The Max-Cut problem is one of the important combinatorial optimization problems. Consider a given undirected graph *G* = (*V*, *E*), where ∣*V*∣ = *N* with edge weights *w*_{ij} = *w*_{ji} > 0, for all (*i*, *j*) ∈ *E*. We partition the vertices V into two complementary sets to maximize the sum of weighted edges connecting points in these two different subsets. The Max-Cut has only +1 weights, while the weighted Max-Cut can have any values of weights, continuous or negative. Formulated as the Ising problem, we first assign an Ising spin *σ*_{i} ∈ { − 1, 1} to each node of the graph to represent the two groups. Hence, it can be formulated by

where *J*_{ij} = − *w*_{ij}. Note that the Hamiltonian *H* in Eq. (1) with the zero external field is equivalent to maximizing the first term of (2) and the second term ∑_{ij}*w*_{ij} is a constant. It follows that the Max-Cut problem (2) naturally maps onto Ising problem (1), so we use it for benchmarking.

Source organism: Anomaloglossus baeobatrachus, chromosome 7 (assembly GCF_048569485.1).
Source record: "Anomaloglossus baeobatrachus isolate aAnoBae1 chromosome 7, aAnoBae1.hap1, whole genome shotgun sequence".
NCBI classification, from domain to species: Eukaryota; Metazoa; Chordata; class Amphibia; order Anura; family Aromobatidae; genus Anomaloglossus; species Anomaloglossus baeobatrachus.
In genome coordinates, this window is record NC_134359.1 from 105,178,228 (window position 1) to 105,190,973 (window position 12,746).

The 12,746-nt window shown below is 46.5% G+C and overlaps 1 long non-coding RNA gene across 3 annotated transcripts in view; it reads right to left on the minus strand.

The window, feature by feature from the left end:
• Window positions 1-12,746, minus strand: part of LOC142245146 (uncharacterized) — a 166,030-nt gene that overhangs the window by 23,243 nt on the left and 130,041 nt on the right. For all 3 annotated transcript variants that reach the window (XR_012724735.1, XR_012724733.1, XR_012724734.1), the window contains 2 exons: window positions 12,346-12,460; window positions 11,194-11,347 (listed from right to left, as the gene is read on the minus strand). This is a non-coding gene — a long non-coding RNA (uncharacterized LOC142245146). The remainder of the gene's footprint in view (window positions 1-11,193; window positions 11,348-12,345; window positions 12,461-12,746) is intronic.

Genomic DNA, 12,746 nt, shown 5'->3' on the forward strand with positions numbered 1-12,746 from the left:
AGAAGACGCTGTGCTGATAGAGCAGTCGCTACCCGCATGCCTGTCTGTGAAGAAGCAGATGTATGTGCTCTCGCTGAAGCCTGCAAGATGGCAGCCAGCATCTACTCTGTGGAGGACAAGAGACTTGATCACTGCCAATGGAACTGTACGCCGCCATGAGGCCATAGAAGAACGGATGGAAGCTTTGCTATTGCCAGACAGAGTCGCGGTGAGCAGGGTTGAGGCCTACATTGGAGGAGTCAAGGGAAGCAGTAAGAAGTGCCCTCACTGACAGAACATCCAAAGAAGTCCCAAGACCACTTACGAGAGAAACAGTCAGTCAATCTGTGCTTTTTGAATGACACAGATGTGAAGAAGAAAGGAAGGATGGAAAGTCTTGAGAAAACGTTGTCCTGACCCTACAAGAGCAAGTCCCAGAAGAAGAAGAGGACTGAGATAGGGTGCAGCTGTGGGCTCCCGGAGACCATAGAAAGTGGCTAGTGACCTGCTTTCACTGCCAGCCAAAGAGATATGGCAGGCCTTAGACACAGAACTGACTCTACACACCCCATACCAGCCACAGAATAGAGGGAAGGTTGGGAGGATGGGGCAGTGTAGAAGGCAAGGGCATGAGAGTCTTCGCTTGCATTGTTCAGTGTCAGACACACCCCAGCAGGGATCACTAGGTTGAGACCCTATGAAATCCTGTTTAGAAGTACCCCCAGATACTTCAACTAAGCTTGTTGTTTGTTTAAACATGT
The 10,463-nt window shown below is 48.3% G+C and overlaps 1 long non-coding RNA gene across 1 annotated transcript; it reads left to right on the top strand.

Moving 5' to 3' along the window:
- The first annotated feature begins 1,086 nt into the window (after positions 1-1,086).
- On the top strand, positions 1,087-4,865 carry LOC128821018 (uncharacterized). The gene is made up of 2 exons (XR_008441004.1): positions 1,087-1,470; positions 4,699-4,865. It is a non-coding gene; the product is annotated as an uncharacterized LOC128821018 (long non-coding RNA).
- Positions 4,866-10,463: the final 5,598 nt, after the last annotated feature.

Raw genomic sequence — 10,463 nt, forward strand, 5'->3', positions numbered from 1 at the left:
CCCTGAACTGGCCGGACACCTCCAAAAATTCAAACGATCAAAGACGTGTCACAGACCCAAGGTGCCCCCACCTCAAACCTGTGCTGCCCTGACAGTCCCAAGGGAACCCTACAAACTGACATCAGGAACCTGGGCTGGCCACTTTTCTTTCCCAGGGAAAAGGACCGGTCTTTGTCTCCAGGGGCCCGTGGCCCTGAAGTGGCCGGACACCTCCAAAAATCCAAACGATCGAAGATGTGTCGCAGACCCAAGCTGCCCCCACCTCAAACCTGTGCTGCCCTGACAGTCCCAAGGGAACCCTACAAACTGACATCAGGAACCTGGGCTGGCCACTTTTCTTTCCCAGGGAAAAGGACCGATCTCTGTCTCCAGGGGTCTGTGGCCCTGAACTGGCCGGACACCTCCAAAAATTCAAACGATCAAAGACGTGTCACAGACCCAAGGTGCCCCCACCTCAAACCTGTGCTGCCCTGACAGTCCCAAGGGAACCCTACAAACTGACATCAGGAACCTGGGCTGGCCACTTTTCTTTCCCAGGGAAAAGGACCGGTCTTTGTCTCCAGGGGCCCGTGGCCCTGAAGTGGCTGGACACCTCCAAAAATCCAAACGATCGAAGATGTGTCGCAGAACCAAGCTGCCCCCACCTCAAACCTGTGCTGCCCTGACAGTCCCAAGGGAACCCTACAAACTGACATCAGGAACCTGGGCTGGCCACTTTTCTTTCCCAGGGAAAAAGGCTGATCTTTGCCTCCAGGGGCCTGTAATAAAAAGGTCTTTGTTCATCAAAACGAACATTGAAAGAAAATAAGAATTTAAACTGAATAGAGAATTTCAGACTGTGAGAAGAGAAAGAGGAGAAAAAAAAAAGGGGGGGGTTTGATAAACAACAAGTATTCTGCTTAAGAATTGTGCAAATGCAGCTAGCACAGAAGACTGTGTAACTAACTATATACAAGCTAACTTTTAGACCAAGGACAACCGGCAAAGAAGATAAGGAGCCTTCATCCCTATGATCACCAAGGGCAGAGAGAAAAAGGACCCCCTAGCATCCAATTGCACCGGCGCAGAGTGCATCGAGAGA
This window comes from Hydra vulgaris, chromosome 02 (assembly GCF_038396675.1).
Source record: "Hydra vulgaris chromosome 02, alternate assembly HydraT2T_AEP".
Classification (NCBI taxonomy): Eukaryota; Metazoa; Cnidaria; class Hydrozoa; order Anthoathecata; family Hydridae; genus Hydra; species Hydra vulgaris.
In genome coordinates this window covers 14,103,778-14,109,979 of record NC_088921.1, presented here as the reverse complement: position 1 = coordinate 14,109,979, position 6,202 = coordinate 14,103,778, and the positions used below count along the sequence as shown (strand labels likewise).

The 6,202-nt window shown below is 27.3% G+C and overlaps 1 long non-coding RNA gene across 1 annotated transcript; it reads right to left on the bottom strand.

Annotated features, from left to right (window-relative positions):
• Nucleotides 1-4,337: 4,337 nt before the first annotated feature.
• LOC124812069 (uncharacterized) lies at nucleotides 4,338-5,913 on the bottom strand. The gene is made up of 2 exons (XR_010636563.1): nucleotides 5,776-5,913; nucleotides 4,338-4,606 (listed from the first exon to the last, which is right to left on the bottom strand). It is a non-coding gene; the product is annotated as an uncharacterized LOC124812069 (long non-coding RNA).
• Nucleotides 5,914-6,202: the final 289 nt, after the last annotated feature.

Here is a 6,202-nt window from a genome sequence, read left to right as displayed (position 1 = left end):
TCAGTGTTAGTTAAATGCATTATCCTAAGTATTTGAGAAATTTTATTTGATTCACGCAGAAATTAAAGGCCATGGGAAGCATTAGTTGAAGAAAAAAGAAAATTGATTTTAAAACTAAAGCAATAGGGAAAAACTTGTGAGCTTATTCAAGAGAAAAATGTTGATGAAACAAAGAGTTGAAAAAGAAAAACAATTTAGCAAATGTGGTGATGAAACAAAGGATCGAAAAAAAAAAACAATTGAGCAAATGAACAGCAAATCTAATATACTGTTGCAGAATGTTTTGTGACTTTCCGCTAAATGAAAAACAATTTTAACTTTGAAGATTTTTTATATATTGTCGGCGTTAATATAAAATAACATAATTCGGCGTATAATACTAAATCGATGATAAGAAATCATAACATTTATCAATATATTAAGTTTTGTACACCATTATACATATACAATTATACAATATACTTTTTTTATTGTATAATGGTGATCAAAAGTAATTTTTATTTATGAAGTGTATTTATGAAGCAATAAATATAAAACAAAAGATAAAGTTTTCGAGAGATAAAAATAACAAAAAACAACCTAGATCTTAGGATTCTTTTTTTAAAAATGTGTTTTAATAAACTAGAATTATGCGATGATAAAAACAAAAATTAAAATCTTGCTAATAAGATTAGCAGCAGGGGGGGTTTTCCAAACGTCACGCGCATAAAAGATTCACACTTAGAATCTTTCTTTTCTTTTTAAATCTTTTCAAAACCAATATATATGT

### The evaluation metrics

All the QAIA are heuristic algorithms. To extensively assess these methods, we sample 100 times on each graph to compute the ratio of achieving the optimal solution which is referred to as the success probability *P*. Meanwhile, TTS and TTT are used to assess the computation speed of the methods^{19}. TTT measures the time required for the algorithm to make sure the reference outcome can occur at least once with a probability *Q* that is conventionally set to 0.99. When running a probabilistic solver for a period of time *T*_{s}, the probability of yielding the required solution is given by *P*(*T*_{s}). Consider the case of *k* trials, the probability of obtaining at least one right outcome is given by

then the number of runs needed to achieve the right outcome with a probability of *Q*( = 0.99) is given by \(k=\frac{\log (1-0.99)}{1-P({T}_{s})}\)